David Frangioni at his home in Miami. Photograph by Al Diaz.

Persona: David Frangioni


What do you do for a living?
I am an entrepreneur who has been in the music and technology business for over 30 years. I own a company that provides high-end recording studio/facilities, home theater and home automation installations. I also own an artist development company specializing in music with a record label, IDA, that’s distributed through WEA. I am a drummer and published author of three books.

How did a music guy get into movie-poster collecting?
At age 2, I was diagnosed with retinoblastoma, a cancer of the eye. As a result, my right eye was removed and a prosthetic was put in its place. It had a profound impact on my life as I became a loner and immersed myself in music and collecting, first G.I. Joe dolls and then baseball cards by the time I was 8. In my teens, I discovered movie posters and found I had a passion for collecting them. 

How did you discover movie posters?
My mom used to take me to the Regent Theatre in my hometown of Arlington, Mass., for the weekend matinee, 25 cents a person. I would marvel at the movie posters. I got to know the theater manager, Mr. Gunn – no kidding, that was his real name! – and he would give me the posters after they were done with the engagement.


Eastwood Book
David Frangioni’s Clint Eastwood Icon: The Essential Film Art Collection (Insight Editions, $39.95) contains more than 500 original images of Clint Eastwood film posters.

Why were you specifically attracted to Clint Eastwood posters?
As I saw different movies and posters, I really liked the action and poster images of Clint films. Being a drummer and having a love for music and rock, I was drawn probably because Clint posters showcase a combination of his great characters along with great art and cool slogans. Dirty Harry: You don’t assign him to murder cases, you just turn him loose!

So today, you’ve authored books about Eastwood memorabilia. What’s your goal with the books?
I wrote the book that I would want to see over and over as a collector and fan of movie posters. I’m proud that, with the great support of my publisher, Insight Editions, it was mission accomplished! It’s a beautiful, coffee-table book. 

Describe the transition from Eastwood collector to Eastwood expert.
I am always learning about items that were released that I did not know even existed. That’s one of the most fun and interesting things about the hobby. The word “expert” is a nice compliment, but really, I’m someone who is very passionate about collecting so I immerse myself in learning, finding and, through my books and social media, sharing knowledge.


Two of Frangioni’s three The Good, The Bad and the Ugly panels (measuring 39 x 110 in. each) from the movie’s 1966 Italian premiere.

Where do you find pieces for your collection?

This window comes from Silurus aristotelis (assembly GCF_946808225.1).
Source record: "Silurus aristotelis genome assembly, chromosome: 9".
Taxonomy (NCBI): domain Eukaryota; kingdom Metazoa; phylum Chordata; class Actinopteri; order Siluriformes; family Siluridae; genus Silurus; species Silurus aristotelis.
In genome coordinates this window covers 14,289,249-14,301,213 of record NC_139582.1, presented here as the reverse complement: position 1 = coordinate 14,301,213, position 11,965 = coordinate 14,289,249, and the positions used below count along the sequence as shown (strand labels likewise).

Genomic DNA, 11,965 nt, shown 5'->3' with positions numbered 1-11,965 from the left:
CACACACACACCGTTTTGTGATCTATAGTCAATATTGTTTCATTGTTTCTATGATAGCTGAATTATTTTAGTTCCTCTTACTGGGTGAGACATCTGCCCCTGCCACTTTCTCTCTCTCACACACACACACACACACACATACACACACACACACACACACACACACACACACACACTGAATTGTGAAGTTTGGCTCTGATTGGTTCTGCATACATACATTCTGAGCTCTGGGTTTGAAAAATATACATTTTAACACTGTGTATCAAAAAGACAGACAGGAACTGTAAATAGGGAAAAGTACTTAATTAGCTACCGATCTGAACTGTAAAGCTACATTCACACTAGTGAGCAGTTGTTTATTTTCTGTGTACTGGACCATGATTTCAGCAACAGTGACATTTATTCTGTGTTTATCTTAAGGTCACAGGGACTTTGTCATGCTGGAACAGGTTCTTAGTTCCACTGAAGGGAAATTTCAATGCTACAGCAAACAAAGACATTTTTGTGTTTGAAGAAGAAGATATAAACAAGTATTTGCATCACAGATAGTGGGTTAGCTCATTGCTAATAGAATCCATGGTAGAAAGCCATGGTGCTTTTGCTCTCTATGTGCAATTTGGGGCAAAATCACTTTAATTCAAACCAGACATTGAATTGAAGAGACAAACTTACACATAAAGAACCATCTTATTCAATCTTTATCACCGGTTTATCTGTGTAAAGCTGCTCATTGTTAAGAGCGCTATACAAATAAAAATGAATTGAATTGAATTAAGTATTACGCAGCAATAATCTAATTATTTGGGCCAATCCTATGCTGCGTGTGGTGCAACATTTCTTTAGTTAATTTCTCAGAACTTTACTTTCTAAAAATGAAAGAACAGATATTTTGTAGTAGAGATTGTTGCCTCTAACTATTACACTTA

The best finds have been through auction houses such as Heritage Auctions and with other collectors. I obtained a poster that was virtually one-of-a-kind from a collector in the middle of Ireland. He was so far in the depths of the country that FedEx was eight hours away from his home! Through the internet and his knowing me through my book, we connected and I was able to obtain this incredible rarity. 

Which pieces are your favorite?
I think two of my top pieces would be The Good, the Bad and the Ugly Italian premier items I got from Heritage. The first is a three-panel set and the other is a 24-sheet poster. Both are from the Italian premier of the film and incredibly rare. 

How many posters do you have?
At its largest, my collection had more than 10,000 items. Today, it’s about 8,000.

What factors do you consider when culling your collection?
It really depends on my goals at the time, which could be to save space or [selling] items I feel are no longer needed in my current collection. It could also be to raise funds for my charity – Frangioni Foundation – or in the most extreme case, I no longer want to collect that type anymore. 

I imagine you discovered the importance of authenticity pretty early…
I firmly believe that the proper and accurate state of an item must be disclosed so that everyone knows if there’s been modification or whatever the history might be. That’s a big reason why I am careful with whom I do business, both as a buyer and seller. It’s one reason I’m loyal to reputable auction houses such as Heritage, because they are always honest in disclosing everything about the item for sale. That’s huge.

What advice do you have for movie poster collectors?
Stick with it, learn and network, understand values before buying and know when to buy. I say “when” because there will be times where you will see an item that might never be offered for sale again and you need to have enough knowledge to know that now is the moment if you ever want or need that item. Try to have fun with poster collecting because that’s one of the reasons we should do it!

This story appears in the Winter 2018-2019 edition of The Intelligent Collector magazine. Click here to subscribe to the print edition

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